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Dylan matures and thrills
No Direction Home

Bob Dylan
No Direction Home: The Soundtrack
The Bootleg Series Vol. 7


Pop in this disc, and unfamiliarity is the name of the
game. There’s a soft, sensitive voice rising above
an acoustic guitar on a low-fi home tape, a relic of a
recording. The man — wait, boy — has something
deep he wants to relay. He’s unsure about himself,
he doesn’t know how far he can push his talent,
and he doesn’t know if anyone will listen. But he’s singing all the same, singing as softly and beautifully as he’ll
allow himself.

Bob Dylan was a scared kid once.

Sure, most people are young and frightened at some point in their lives. But Dylan was
fearless, always had
been, right? No, Dylan was scared once, just like the rest of us. He didn’t know how if he’d make it. He didn’t
even know what he’d make it as, I’m sure.

Bob Dylan wasn’t scared for long, though. That’s what makes this album so great.

No Direction Home: The Soundtrack (The Bootleg Series Vol. 7) serves as the audio counterpart to Martin
Scorsese’s soon-to-be-aired film of the same name. But this is not just a cash-in on what’s sure to be a
successful documentary, this is a living, breathing document that has somehow, in the face of so many other
Dylan albums, collections and bootlegs available, breathed new life into an already legendary career.

After “When I Got Troubles,” the insecure ballad discussed above, the first disc of the album focuses on earlier
recordings, chronicalling Dylan’s rise through the folk ranks. He puts his own stamp on Woody Guthrie’s “This
Land Is Your Land,” and from there finds the courage to tackle the man directly on his own “Song To Woody.”
From there, his songs grow darker and deeper, from the plaintive (“Don’t Think Twice, It’s Alright”) to the
pessimistic (“Masters of War”). He introduces “Blowin’ In The Wind” as a “song I wrote that’s been recorded, uh,
it doesn’t much sound like it, the way I do it, but the words are the same. That’s the important thing.” He prefaces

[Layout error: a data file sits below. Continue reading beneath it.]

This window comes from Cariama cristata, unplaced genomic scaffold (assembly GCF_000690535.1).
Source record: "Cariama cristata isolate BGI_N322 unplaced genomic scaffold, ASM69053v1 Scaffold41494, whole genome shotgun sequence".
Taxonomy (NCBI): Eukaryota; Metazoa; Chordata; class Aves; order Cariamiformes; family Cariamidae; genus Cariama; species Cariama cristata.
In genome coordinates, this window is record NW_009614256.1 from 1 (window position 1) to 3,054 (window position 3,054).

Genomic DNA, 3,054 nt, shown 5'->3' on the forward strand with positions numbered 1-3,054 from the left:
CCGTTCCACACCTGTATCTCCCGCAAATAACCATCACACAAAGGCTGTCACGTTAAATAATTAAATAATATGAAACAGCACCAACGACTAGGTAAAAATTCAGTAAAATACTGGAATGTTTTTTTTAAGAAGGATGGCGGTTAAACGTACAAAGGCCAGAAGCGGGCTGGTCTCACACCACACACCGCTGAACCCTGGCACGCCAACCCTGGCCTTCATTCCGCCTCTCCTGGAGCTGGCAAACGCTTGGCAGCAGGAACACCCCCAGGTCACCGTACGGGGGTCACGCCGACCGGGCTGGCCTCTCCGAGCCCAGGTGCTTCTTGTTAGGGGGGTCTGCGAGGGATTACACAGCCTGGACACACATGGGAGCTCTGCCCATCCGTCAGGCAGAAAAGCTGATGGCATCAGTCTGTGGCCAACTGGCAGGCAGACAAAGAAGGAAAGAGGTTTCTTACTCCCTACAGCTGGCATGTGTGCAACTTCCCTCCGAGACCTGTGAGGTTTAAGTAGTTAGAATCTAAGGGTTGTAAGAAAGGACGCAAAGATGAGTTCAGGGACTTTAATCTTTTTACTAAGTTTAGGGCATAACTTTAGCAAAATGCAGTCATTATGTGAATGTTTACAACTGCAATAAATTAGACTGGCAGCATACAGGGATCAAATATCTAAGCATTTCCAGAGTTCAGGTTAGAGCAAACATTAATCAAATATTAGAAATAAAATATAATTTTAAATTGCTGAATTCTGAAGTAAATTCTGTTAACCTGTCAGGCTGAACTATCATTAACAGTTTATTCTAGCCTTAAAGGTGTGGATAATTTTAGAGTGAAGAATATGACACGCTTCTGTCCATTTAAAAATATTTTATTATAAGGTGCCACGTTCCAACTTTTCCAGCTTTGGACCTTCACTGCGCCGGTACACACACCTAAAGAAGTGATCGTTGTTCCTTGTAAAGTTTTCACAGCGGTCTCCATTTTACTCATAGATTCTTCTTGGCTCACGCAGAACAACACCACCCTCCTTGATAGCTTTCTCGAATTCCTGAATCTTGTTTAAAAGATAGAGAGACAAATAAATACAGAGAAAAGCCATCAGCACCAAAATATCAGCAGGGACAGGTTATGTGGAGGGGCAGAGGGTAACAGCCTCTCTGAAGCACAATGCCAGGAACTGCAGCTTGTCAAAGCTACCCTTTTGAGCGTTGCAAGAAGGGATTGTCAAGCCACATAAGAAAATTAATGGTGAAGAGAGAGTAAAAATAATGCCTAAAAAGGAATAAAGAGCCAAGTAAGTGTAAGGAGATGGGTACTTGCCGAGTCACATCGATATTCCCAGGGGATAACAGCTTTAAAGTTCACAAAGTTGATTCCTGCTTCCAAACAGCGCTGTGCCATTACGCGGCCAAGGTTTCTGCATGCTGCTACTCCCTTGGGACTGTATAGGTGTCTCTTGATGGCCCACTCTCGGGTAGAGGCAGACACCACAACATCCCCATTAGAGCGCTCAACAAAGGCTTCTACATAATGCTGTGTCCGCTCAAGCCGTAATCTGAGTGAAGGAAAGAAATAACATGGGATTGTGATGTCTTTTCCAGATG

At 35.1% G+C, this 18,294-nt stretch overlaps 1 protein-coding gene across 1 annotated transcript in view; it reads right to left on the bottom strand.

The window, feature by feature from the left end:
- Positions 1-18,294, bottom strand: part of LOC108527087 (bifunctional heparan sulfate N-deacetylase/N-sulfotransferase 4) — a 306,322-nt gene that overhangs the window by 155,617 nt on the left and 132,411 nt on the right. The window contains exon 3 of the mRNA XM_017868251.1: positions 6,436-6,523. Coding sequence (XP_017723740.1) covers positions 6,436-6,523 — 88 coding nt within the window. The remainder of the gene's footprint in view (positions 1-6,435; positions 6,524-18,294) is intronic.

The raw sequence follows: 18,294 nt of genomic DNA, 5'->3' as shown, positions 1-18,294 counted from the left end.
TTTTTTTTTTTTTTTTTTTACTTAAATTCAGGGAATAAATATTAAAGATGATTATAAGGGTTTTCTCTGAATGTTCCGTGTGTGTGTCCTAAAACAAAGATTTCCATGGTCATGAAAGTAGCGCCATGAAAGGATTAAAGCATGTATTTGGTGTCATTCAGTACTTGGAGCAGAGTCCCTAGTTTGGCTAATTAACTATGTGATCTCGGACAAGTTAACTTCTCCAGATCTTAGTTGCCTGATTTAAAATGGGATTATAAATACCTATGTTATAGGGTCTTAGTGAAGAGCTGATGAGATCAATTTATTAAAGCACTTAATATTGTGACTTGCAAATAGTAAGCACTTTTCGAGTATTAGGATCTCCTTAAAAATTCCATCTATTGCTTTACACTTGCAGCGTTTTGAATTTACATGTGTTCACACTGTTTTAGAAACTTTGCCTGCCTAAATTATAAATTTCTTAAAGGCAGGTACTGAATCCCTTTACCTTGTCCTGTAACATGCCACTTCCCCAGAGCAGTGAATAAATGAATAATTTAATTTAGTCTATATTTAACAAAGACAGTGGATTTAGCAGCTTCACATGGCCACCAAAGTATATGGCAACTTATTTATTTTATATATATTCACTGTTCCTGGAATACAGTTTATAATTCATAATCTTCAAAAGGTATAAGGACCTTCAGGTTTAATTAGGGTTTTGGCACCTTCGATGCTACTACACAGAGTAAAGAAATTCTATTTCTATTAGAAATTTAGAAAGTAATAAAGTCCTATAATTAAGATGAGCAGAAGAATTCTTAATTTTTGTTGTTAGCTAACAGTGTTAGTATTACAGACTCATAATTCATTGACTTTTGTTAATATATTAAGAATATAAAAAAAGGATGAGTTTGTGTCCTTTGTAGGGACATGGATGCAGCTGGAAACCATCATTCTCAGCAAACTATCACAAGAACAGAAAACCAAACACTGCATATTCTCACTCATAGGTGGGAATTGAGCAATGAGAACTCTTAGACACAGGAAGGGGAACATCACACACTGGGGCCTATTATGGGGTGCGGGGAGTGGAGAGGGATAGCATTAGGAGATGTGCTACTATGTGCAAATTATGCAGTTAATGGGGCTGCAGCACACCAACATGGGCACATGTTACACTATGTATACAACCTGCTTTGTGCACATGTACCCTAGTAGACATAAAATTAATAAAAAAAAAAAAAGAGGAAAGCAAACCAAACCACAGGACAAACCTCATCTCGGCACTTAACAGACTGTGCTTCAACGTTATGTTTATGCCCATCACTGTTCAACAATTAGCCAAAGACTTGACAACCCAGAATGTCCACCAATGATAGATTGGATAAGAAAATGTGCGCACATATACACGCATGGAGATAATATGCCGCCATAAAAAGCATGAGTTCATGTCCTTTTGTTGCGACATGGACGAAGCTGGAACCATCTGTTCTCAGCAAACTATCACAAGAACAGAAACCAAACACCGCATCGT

“A Hard Rain’s A-Gonna Fall” with “means something’s gonna happen.” He doesn’t know that his songs would
define generations. They’re just his songs, his babies, and he treasures each one, treating them all with love.

Each step in the journey is a step closer to a more realized, more confident Dylan, and each track (save “Song
for Woody”) is an alternate, unheard take which, in tandem with the official releases, work to paint the whole
picture of young Mr. Zimmerman as a developing talent. It’s the rough drafts, the missed takes, the alternate
reads on standards that have long since passed the test of time that make this collection so endearing. He
really sounds as though he means every word he says, and really appreciates his audience.

Then he spits in their faces — and bless him for it.

Disc two is rollicking. It’s Dylan at his most rocking. It’s Michael Bloomfield’s guitar wailing and teetering behind
his desperate screams for solidarity. He’s not a jukebox, he’s an artist with something to say, and he says it loud
and clear here.

With the quiet, solid strums of “She Belongs to Me,” a very different Dylan is present. He doesn’t have an ounce
of scared in him. He’s fearless, brash, cocky, brilliant, boundless. There is nothing worthwhile in his way, and
the years of folk credibility and singing about revolution are behind him. He’s far more interested in electric
guitars and the human psyche than fascists in America.

The second track is the infamous “Maggie’s Farm” from 1965’s Newbury Folk Festival. This version is much
more menacing and charged than the one that wound up on
Bringing It All Back Home. This has real anger
pushing it.
“I’ve got a head full of ideas that are driving me insane!” He did, and he pushed as many out as

The rest of the disc contains some of the loudest, off the wall tracks that he ever recorded. The version of “It
Takes A Lot To Laugh, It Takes A Train To Cry” shares the melody from the
Highway 61 Revisited-version of
“From A Buick 6,” while “Leopard Skin Pill-box Hat” has a loose blues twang. This disc contains Dylan at
perhaps his most free, and this album gives one of the most complete glimpses into what drove him in those
early days.

Dylan grew, and from there, he changed everything.
No Direction Home, changes everything about Dylan — just
when there couldn’t be any more to say, someone slips us back in time, just so we can be amazed again.

Through those first unsure warbles into a microphone to the brash defiance of “Like a Rolling Stone,” Dylan
transforms, from child to adult, from folkie to rocker, from Artist to Amazing.

Martin Scorsese’s film No Direction Home will air on PBS on Sept. 26 and 27.